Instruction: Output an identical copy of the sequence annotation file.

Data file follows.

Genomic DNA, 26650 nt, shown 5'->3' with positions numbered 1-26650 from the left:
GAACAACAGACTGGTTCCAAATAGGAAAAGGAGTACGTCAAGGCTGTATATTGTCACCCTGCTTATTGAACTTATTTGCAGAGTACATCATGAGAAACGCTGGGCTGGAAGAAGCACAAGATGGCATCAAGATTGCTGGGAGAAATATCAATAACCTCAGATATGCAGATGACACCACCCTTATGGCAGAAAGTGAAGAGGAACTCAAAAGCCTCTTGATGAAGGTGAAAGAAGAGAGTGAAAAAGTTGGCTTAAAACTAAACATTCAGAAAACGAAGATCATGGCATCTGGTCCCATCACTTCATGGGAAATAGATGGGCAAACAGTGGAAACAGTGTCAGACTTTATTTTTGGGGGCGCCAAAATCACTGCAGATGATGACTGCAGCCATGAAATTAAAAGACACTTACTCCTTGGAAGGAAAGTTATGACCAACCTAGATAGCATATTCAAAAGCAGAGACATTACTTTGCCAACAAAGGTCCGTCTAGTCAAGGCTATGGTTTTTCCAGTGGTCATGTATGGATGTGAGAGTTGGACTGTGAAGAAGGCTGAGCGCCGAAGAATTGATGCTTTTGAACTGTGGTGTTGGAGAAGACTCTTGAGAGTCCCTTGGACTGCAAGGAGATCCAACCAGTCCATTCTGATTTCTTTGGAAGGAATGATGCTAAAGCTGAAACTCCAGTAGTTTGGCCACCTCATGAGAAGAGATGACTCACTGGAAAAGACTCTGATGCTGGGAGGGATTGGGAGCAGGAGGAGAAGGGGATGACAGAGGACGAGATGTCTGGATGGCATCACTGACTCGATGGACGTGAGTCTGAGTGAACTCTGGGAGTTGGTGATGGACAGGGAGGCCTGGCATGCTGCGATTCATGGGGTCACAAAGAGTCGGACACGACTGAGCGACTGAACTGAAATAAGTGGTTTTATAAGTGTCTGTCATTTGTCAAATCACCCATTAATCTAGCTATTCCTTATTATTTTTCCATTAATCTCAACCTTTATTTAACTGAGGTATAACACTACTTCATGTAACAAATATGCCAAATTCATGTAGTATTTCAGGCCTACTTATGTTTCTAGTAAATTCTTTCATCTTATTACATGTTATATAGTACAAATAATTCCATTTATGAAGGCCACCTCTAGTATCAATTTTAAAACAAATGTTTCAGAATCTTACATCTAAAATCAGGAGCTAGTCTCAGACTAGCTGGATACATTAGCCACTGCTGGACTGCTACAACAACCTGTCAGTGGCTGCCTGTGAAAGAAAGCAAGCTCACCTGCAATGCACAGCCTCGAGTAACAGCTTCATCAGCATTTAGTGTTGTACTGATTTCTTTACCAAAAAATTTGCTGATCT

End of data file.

Genomic DNA, 26650 nt, shown 5'->3' with positions numbered 1-26650 from the left:
GAACAACAGACTGGTTCCAAATAGGAAAAGGAGTACGTCAAGGCTGTATATTGTCACCCTGCTTATTGAACTTATTTGCAGAGTACATCATGAGAAACGCTGGGCTGGAAGAAGCACAAGATGGCATCAAGATTGCTGGGAGAAATATCAATAACCTCAGATATGCAGATGACACCACCCTTATGGCAGAAAGTGAAGAGGAACTCAAAAGCCTCTTGATGAAGGTGAAAGAAGAGAGTGAAAAAGTTGGCTTAAAACTAAACATTCAGAAAACGAAGATCATGGCATCTGGTCCCATCACTTCATGGGAAATAGATGGGCAAACAGTGGAAACAGTGTCAGACTTTATTTTTGGGGGCGCCAAAATCACTGCAGATGATGACTGCAGCCATGAAATTAAAAGACACTTACTCCTTGGAAGGAAAGTTATGACCAACCTAGATAGCATATTCAAAAGCAGAGACATTACTTTGCCAACAAAGGTCCGTCTAGTCAAGGCTATGGTTTTTCCAGTGGTCATGTATGGATGTGAGAGTTGGACTGTGAAGAAGGCTGAGCGCCGAAGAATTGATGCTTTTGAACTGTGGTGTTGGAGAAGACTCTTGAGAGTCCCTTGGACTGCAAGGAGATCCAACCAGTCCATTCTGATTTCTTTGGAAGGAATGATGCTAAAGCTGAAACTCCAGTAGTTTGGCCACCTCATGAGAAGAGATGACTCACTGGAAAAGACTCTGATGCTGGGAGGGATTGGGAGCAGGAGGAGAAGGGGATGACAGAGGACGAGATGTCTGGATGGCATCACTGACTCGATGGACGTGAGTCTGAGTGAACTCTGGGAGTTGGTGATGGACAGGGAGGCCTGGCATGCTGCGATTCATGGGGTCACAAAGAGTCGGACACGACTGAGCGACTGAACTGAAATAAGTGGTTTTATAAGTGTCTGTCATTTGTCAAATCACCCATTAATCTAGCTATTCCTTATTATTTTTCCATTAATCTCAACCTTTATTTAACTGAGGTATAACACTACTTCATGTAACAAATATGCCAAATTCATGTAGTATTTCAGGCCTACTTATGTTTCTAGTAAATTCTTTCATCTTATTACATGTTATATAGTACAAATAATTCCATTTATGAAGGCCACCTCTAGTATCAATTTTAAAACAAATGTTTCAGAATCTTACATCTAAAATCAGGAGCTAGTCTCAGACTAGCTGGATACATTAGCCACTGCTGGACTGCTACAACAACCTGTCAGTGGCTGCCTGTGAAAGAAAGCAAGCTCACCTGCAATGCACAGCCTCGAGTAACAGCTTCATCAGCATTTAGTGTTGTACTGATTTCTTTACCAAAAAATTTGCTGATCT